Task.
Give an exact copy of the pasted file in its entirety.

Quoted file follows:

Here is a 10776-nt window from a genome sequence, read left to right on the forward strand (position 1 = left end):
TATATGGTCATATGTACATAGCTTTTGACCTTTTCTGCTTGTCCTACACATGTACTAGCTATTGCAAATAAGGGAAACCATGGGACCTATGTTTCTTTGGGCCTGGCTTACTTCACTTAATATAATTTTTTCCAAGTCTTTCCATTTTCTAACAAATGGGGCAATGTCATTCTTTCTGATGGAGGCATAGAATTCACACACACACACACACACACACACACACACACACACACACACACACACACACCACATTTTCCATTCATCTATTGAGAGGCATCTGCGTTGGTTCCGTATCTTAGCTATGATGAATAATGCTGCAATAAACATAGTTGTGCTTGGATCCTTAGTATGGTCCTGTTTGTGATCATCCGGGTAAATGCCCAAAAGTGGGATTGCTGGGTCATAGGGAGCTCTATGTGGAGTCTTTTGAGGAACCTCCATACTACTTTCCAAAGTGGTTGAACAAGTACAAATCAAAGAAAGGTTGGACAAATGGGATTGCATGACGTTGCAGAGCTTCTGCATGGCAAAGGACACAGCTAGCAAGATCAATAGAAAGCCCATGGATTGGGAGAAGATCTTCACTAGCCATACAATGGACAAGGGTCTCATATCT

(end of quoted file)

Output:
Here is a 10776-nt window from a genome sequence, read left to right on the forward strand (position 1 = left end):
TATATGGTCATATGTACATAGCTTTTGACCTTTTCTGCTTGTCCTACACATGTACTAGCTATTGCAAATAAGGGAAACCATGGGACCTATGTTTCTTTGGGCCTGGCTTACTTCACTTAATATAATTTTTTCCAAGTCTTTCCATTTTCTAACAAATGGGGCAATGTCATTCTTTCTGATGGAGGCATAGAATTCACACACACACACACACACACACACACACACACACACACACACACACACACACCACATTTTCCATTCATCTATTGAGAGGCATCTGCGTTGGTTCCGTATCTTAGCTATGATGAATAATGCTGCAATAAACATAGTTGTGCTTGGATCCTTAGTATGGTCCTGTTTGTGATCATCCGGGTAAATGCCCAAAAGTGGGATTGCTGGGTCATAGGGAGCTCTATGTGGAGTCTTTTGAGGAACCTCCATACTACTTTCCAAAGTGGTTGAACAAGTACAAATCAAAGAAAGGTTGGACAAATGGGATTGCATGACGTTGCAGAGCTTCTGCATGGCAAAGGACACAGCTAGCAAGATCAATAGAAAGCCCATGGATTGGGAGAAGATCTTCACTAGCCATACAATGGACAAGGGTCTCATATCT